On this day in 1917, Russian leader Vladimir Lenin issued a decree that founded the Cheka, a secret police force. Lenin appointed the feared Felix Dzerzhinsky as head of the organisation, which soon became infamous for its brutality. The Cheka was created to deal with enemies of the regime. The organisation ran forced labour camps, put down rebellions and riots, tortured and executed political opponents. The Cheka was known for its cruel methods, such as stripping people in the middle of Russian winter and hosing them with cold water and leaving them to freeze.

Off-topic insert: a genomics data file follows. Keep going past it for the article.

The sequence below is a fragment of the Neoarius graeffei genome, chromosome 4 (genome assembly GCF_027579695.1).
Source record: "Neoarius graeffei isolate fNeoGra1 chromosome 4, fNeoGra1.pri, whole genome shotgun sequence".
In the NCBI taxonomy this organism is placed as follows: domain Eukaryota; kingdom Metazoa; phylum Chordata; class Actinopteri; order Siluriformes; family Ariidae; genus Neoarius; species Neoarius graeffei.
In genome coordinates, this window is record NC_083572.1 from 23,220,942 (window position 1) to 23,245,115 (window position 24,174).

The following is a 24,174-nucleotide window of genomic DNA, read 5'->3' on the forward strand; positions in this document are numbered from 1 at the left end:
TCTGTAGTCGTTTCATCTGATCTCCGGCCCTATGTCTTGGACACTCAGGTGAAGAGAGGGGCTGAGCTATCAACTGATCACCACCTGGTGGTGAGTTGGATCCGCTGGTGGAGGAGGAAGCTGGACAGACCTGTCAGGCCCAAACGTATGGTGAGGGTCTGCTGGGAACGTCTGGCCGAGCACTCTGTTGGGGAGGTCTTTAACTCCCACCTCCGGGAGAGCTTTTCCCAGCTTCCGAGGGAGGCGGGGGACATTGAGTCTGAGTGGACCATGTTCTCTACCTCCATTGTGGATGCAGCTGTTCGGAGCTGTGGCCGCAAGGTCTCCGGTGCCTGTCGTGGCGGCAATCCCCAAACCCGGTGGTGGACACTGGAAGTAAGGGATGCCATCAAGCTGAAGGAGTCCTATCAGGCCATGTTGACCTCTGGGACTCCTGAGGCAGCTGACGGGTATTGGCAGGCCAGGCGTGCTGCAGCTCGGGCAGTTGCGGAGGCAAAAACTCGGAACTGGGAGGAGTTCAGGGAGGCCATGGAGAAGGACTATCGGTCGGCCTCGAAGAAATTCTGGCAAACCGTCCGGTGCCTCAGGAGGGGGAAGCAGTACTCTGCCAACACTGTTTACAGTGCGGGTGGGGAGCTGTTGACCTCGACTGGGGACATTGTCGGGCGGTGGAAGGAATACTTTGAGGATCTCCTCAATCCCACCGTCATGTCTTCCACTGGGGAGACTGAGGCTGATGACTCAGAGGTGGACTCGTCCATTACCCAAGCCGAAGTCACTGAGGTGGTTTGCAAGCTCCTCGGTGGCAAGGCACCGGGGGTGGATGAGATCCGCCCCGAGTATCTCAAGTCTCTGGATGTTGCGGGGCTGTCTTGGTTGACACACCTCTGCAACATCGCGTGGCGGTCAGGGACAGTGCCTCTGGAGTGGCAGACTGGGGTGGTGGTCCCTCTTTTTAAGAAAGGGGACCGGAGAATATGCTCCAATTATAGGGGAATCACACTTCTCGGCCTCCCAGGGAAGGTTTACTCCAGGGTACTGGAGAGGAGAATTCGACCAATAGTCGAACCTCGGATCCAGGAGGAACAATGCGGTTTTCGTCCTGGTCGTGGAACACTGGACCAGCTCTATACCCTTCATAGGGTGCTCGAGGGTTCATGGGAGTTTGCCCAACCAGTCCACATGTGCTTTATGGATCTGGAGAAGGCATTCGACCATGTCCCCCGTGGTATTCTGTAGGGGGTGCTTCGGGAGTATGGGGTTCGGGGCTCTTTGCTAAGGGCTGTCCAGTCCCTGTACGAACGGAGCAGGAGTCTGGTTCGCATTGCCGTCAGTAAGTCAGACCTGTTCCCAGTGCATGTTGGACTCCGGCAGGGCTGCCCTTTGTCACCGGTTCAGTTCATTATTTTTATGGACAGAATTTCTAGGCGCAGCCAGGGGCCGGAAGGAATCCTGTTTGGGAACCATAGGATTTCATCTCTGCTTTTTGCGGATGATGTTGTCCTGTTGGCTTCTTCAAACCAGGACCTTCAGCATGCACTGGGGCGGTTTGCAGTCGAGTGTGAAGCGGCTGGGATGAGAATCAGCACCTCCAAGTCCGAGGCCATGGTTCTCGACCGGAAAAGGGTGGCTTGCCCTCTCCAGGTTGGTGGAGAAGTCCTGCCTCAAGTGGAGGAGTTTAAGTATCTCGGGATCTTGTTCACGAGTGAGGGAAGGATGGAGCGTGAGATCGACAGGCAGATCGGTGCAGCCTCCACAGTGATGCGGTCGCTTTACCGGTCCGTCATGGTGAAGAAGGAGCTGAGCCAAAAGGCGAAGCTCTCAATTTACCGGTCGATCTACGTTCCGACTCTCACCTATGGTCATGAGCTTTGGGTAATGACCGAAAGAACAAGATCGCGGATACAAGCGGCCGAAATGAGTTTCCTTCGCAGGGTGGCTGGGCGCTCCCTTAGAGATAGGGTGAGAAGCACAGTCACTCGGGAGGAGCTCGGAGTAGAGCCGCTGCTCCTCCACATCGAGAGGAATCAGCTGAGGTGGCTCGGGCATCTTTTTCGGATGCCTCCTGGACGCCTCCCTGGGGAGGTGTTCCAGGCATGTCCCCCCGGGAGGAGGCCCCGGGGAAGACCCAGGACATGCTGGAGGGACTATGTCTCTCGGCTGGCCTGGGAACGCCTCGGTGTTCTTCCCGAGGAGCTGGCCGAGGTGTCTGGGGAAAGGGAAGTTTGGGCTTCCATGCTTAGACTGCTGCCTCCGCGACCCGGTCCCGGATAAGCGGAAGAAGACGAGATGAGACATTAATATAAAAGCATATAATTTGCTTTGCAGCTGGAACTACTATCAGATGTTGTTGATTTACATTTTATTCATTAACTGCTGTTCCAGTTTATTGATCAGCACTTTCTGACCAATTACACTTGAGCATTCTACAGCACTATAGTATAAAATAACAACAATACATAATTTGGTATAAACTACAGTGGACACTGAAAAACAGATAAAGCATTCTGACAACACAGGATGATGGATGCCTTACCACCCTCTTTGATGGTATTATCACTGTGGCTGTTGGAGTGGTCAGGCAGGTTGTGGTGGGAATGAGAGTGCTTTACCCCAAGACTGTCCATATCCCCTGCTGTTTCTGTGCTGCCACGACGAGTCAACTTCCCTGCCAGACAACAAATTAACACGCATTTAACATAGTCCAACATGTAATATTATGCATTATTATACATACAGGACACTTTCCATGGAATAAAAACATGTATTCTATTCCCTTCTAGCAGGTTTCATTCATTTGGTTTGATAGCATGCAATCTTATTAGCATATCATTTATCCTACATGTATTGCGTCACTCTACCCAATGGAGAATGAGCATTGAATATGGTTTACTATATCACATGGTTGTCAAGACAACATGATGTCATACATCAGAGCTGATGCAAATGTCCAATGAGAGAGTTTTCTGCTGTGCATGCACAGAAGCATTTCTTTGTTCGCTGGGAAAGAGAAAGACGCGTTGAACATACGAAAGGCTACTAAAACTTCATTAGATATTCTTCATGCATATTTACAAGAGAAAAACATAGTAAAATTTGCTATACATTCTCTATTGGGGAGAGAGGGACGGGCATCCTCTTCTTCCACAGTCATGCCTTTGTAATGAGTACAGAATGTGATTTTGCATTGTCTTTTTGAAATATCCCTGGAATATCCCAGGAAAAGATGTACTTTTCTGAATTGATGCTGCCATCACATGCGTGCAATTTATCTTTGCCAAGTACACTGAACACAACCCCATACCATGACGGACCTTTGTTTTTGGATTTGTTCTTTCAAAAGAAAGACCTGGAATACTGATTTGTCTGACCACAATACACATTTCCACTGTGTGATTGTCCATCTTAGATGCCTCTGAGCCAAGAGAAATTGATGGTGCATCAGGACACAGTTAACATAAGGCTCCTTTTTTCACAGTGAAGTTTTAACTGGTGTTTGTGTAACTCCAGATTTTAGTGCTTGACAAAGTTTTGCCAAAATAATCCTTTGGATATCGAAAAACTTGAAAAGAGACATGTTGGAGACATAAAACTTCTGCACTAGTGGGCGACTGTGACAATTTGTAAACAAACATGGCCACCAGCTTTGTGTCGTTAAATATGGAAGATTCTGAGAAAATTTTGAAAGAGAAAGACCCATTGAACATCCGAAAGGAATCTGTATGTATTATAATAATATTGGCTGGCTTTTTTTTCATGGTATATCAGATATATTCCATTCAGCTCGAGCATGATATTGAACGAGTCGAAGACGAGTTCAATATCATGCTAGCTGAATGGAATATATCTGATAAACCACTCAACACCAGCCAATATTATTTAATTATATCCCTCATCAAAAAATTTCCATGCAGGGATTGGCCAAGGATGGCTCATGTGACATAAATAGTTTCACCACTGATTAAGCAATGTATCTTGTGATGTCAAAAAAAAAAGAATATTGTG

Lenin’s creation of the Cheka has led some to claim that he really was no better than the tsarist regimes he replaced, and have hailed him just a ‘Red Tsar’. This debate, and the concept of Lenin as a ‘Red Tsar’, is a common feature of Russian historiography, though the title is usually bestowed on Stalin. The Cheka began the long line of infamous Soviet state security organisations, which culminated with the KGB. Most attention is usually focused on the later instances of Soviet brutality under Stalin, through the vehicle of a secret police, but we must remember that the Soviet secret police was in fact around since 1917.